NYC is now home to the largest, fastest municipal Wi-Fi network in the world. Mayor de Blasio flipped on the city’s first LinkNYC Wi-Fi hotspots today in Manhattan. Called “Links”, the kiosks replace NYC’s obsolete payphones, and provide the public with free domestic phone calls, free web browsing, access to 311 and Google Maps, and free USB charging. The project was made possible by a consortium of companies called CityBridge, made up of tech, advertising and user experience experts like Intersection, Qualcomm, and CIVIQ Smartscapes.

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“LinkNYC is the Wi-Fi network New Yorkers deserve: the largest, fastest municipal Wi-Fi network in the world – and you won’t need to insert a quarter in the slot, because it’s completely free,” said Mayor Bill de Blasio. “LinkNYC brings us a couple steps closer to our goal of leveling the playing field and providing every New Yorker with access to the most important tool of the 21st century.”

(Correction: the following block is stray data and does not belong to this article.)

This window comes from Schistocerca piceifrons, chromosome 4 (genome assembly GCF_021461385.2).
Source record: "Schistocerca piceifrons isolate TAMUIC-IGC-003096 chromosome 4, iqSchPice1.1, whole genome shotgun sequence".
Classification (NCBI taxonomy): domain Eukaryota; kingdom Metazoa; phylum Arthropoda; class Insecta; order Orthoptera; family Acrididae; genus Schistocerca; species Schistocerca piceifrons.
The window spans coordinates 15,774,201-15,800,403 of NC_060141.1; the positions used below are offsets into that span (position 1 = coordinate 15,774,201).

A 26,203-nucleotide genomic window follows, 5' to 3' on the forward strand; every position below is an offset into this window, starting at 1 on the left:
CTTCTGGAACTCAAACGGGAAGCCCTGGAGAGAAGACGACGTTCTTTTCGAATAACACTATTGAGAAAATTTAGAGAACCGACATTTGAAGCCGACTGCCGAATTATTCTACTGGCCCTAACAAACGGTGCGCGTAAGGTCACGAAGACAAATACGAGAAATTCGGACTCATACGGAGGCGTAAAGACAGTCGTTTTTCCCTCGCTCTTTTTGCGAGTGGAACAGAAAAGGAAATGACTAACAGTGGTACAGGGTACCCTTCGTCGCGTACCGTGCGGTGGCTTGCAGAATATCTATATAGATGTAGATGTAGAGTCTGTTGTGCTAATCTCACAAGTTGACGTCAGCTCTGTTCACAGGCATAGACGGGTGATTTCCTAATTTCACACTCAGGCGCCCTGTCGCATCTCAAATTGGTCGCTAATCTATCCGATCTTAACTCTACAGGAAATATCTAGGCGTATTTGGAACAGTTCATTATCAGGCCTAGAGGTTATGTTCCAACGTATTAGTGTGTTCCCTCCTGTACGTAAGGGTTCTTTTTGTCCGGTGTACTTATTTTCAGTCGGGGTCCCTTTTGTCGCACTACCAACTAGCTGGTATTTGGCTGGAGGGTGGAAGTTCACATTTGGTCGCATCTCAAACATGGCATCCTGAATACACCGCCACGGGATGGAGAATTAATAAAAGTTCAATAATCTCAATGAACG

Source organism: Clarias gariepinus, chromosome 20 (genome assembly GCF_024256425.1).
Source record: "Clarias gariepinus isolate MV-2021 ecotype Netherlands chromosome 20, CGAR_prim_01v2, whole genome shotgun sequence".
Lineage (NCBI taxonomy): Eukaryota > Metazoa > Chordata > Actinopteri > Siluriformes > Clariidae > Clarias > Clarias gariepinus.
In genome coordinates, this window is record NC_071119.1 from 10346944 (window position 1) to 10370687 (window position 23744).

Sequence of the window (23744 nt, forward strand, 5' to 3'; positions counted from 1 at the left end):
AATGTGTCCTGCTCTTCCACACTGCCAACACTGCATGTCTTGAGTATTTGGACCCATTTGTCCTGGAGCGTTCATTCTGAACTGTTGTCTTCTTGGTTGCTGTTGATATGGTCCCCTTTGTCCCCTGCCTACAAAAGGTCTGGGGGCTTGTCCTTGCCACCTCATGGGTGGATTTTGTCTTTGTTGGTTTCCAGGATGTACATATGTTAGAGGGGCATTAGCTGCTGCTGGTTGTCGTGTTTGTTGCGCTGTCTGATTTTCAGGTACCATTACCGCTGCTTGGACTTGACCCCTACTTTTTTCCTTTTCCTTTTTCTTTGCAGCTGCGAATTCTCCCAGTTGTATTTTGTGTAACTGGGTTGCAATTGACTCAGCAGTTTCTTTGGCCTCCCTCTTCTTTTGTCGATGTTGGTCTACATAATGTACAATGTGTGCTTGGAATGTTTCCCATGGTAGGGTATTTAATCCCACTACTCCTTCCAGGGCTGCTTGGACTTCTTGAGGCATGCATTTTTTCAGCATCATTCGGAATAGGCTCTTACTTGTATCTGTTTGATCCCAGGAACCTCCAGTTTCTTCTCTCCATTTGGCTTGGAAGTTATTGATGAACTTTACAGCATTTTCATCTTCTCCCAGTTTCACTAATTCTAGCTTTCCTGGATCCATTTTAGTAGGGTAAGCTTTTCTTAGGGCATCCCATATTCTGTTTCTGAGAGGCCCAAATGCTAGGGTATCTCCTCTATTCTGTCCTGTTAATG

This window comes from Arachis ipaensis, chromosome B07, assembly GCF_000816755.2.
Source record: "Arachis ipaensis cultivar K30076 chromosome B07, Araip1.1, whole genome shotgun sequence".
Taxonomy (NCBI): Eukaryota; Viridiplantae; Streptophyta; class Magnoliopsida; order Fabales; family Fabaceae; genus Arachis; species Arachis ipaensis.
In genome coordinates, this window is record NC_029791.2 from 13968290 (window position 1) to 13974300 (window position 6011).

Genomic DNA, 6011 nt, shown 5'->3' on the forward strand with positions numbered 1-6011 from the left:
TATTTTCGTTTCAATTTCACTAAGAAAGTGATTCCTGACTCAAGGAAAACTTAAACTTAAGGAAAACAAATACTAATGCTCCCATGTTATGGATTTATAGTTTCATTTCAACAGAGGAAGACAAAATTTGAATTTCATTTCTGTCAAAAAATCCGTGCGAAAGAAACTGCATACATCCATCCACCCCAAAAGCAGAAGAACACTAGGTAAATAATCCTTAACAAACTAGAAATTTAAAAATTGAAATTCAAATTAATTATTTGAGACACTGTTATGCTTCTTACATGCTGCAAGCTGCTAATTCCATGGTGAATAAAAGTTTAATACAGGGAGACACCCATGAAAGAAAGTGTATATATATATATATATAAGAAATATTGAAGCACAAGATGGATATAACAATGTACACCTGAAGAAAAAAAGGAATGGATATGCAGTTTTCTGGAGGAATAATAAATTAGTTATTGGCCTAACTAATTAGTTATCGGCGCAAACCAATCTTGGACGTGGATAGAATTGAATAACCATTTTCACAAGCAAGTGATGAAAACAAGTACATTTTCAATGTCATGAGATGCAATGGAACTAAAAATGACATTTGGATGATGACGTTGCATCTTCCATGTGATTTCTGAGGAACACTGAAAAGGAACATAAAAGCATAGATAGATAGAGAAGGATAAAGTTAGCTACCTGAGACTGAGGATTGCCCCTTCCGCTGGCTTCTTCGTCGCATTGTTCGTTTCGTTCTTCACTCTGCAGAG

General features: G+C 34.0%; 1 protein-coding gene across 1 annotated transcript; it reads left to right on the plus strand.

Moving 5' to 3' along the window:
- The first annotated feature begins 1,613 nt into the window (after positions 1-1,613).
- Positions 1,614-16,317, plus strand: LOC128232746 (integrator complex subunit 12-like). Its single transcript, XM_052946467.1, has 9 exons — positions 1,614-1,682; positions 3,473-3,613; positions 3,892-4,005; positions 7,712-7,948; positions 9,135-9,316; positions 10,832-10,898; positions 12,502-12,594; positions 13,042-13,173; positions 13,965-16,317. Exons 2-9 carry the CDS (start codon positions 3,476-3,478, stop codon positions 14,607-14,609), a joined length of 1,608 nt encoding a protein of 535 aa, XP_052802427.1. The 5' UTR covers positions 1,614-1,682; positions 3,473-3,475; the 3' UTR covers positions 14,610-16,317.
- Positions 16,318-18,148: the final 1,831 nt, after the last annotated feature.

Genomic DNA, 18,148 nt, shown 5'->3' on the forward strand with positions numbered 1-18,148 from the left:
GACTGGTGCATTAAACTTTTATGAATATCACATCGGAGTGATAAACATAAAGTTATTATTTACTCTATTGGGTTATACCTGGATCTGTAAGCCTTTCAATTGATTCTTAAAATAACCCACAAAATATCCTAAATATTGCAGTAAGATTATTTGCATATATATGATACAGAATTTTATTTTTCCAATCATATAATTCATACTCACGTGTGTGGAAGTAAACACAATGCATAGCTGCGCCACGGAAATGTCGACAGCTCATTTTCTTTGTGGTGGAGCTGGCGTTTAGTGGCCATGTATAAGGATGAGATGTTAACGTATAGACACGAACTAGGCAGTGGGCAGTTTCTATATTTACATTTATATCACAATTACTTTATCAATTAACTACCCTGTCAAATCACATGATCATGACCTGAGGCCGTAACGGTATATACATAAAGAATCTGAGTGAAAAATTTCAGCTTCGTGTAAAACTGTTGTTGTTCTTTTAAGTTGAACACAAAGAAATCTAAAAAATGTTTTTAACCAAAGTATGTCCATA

Related: NYC begins converting 7,500 old pay phone booths into Wi-Fi hotspots

Each Link will provide New Yorkers with secure and private Wi-Fi within a 150-foot radius, free calls within the US, two ports for USB charging, a tablet for accessing the internet, and a 911 button that can be used to contact emergency services.

The city plans to install a minimum of 510 Links across the five boroughs by July 2016, with plans for at least 7,500 kiosks to be rolled out over the next eight years.

+ LinkNYC

Photos: Yuka Yoneda for Inhabitat NYC